Renato Mariotti Profile picture
Sep 28, 2018 9 tweets 3 min read Twitter logo Read on Twitter
1/ We learned about Ford and Kavanaugh today by observing their demeanor, but the structure of the hearing made it hard to get at the truth. We learned from this hearing *despite* the format, not because of it.

A real trial or evidentiary hearing would have been very different.
2/ If an experienced trial lawyer had hours to cross-examine Kavanaugh, they would have been able to pin him down. At times, Senators elicited testimony that was not credible (like his answer about “Renate Alumni”) but couldn’t follow up before he ran out the clock.
3/ Without strict time limits, a lawyer could have walked Kavanaugh through all of the entries in his calendar, as the Republican prosecutor started to do before she was cut off. The lawyer also could have walked through the allegations of the other two women who came forward.
4/ More importantly, both sides could have subpoenaed witnesses and examined them. This hearing would have been very different with a dozen witnesses instead of just two. There are many background facts that could have been asked of those who knew Kavanaugh as a young man.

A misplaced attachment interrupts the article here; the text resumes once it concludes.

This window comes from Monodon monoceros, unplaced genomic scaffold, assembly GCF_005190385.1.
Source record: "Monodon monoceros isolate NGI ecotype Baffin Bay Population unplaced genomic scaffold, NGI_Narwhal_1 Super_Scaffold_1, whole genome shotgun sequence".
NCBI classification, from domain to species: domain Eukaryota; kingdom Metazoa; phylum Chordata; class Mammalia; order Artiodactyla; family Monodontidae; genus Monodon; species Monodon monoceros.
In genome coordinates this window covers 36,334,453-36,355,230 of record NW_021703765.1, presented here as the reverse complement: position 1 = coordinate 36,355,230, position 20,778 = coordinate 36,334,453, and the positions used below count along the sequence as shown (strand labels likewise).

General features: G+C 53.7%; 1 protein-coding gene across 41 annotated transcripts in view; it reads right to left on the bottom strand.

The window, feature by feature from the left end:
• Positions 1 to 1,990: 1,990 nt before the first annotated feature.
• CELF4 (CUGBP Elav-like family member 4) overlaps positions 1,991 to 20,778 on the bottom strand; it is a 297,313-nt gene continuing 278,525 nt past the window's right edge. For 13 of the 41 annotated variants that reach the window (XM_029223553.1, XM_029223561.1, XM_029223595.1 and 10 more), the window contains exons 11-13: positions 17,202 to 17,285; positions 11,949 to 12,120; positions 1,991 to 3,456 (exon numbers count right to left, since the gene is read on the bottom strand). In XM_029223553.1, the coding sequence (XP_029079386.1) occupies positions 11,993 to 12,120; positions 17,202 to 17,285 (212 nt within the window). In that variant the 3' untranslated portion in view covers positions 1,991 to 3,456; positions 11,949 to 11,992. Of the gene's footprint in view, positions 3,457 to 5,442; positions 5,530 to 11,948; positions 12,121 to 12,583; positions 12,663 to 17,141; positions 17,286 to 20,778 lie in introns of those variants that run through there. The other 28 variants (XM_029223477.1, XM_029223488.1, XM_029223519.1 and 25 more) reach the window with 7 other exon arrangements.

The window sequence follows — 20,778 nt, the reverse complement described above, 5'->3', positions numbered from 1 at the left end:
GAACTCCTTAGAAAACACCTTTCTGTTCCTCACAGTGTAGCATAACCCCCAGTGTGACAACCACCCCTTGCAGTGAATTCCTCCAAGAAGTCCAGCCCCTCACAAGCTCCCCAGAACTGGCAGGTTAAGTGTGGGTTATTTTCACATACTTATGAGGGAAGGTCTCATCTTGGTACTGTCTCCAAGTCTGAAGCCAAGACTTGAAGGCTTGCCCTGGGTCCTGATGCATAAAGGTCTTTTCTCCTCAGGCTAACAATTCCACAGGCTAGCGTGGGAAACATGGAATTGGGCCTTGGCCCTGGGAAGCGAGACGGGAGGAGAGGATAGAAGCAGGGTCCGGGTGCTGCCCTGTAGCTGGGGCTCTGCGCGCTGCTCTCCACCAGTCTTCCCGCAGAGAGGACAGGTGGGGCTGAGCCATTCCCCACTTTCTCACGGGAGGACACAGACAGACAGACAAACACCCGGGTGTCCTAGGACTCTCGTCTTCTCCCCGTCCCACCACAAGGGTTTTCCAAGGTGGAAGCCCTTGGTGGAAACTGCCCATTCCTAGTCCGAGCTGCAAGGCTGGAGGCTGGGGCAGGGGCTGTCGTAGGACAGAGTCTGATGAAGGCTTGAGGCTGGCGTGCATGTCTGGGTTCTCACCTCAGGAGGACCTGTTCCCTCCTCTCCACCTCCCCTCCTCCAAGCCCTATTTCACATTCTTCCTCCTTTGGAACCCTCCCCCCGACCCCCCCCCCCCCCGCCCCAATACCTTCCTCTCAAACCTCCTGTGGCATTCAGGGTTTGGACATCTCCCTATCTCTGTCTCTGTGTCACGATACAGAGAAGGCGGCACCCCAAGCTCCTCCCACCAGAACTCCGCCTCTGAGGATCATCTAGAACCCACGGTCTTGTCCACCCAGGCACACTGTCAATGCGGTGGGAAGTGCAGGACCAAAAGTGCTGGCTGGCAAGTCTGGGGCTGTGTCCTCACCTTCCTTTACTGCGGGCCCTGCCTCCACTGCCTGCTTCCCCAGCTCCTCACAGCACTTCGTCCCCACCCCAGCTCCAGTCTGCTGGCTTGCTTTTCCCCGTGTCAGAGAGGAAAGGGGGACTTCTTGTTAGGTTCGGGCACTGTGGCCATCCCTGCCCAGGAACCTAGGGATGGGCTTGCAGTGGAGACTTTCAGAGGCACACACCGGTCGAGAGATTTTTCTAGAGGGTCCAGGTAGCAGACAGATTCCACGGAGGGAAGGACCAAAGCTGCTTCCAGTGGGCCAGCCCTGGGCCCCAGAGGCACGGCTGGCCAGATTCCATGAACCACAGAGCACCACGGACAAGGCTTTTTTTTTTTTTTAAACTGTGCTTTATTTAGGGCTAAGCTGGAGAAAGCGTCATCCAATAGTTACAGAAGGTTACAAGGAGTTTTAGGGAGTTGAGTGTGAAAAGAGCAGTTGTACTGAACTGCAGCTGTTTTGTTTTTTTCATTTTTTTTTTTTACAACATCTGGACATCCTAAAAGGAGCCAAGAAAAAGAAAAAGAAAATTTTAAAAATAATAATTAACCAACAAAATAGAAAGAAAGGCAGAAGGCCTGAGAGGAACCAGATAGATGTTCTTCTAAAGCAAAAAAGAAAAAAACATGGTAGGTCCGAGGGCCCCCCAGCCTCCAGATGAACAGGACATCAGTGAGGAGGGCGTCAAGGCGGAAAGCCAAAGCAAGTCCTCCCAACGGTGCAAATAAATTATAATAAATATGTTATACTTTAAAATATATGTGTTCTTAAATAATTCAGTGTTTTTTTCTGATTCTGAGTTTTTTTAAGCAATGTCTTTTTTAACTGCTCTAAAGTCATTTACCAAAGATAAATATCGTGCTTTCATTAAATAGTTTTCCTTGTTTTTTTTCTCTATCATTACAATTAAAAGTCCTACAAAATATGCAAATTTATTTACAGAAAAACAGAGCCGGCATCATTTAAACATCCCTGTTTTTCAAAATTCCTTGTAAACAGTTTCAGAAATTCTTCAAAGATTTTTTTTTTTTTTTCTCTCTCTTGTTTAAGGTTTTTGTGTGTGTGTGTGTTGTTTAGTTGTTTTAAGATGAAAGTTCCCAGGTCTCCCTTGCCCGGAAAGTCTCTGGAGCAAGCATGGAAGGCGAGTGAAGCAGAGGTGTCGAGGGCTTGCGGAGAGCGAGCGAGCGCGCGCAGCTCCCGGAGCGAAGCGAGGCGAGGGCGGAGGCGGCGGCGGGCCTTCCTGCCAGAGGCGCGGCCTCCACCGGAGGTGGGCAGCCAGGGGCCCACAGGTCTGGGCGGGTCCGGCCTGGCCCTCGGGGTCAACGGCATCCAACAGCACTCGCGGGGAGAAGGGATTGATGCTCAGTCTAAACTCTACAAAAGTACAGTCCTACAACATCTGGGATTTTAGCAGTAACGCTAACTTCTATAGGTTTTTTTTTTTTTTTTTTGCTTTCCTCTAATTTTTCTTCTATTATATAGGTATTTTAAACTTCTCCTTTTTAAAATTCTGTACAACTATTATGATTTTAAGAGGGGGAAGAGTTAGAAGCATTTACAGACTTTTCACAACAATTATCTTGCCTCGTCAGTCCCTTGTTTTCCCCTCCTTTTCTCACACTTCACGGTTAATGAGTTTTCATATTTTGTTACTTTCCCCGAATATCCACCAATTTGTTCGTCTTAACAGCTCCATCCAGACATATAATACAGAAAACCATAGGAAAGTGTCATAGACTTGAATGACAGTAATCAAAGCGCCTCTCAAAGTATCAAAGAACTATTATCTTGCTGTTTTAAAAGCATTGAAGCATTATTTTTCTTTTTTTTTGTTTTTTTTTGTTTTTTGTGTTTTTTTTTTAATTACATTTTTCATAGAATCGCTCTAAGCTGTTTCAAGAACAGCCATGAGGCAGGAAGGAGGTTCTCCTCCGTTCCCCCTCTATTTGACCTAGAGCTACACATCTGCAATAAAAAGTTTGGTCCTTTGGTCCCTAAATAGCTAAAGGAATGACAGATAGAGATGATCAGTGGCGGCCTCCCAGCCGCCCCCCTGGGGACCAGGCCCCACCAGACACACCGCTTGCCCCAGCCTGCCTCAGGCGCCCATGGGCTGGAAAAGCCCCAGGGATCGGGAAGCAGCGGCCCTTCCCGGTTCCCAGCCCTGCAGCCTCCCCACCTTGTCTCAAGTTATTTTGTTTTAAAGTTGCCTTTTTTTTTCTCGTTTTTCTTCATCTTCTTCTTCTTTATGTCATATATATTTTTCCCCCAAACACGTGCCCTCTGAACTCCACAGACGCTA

5/ Judges and juries evaluate credibility by examining many small facts and comparing a witness’s testimony to other pieces of evidence, large and small. Usually the closing argument of a lawyer involves weaving all of this evidence together to make a coherent whole.
6/ Not only were relatively few details elicited in this hearing, but the “closing argument” is largely short soundbites. That’s not a good format to weave together many complex pieces of evidence and analyze them.
7/ In any trial, it is a big advantage to have the last word. In a criminal trial, prosecutors have the last word and save their best arguments for the end. Here, Kavanaugh benefited from going last. The hearing would have been very different if Ford followed him.
7/ So in many ways the structure of the hearing dictated—or at least, highly limited—the result. The hearing was constructed to make it difficult out to arrive at the truth. The only part resembling a real examination was the questioning of Ford by the Republican prosecutor.
7/ Tonight I recorded a special episode of my #OnTopic podcast with @PattiVasquezCHI right after the hearing ended. We had a lot to discuss so be on the lookout for the podcast tomorrow. (That’s @CAH headquarters, where we taped, in the background.) /end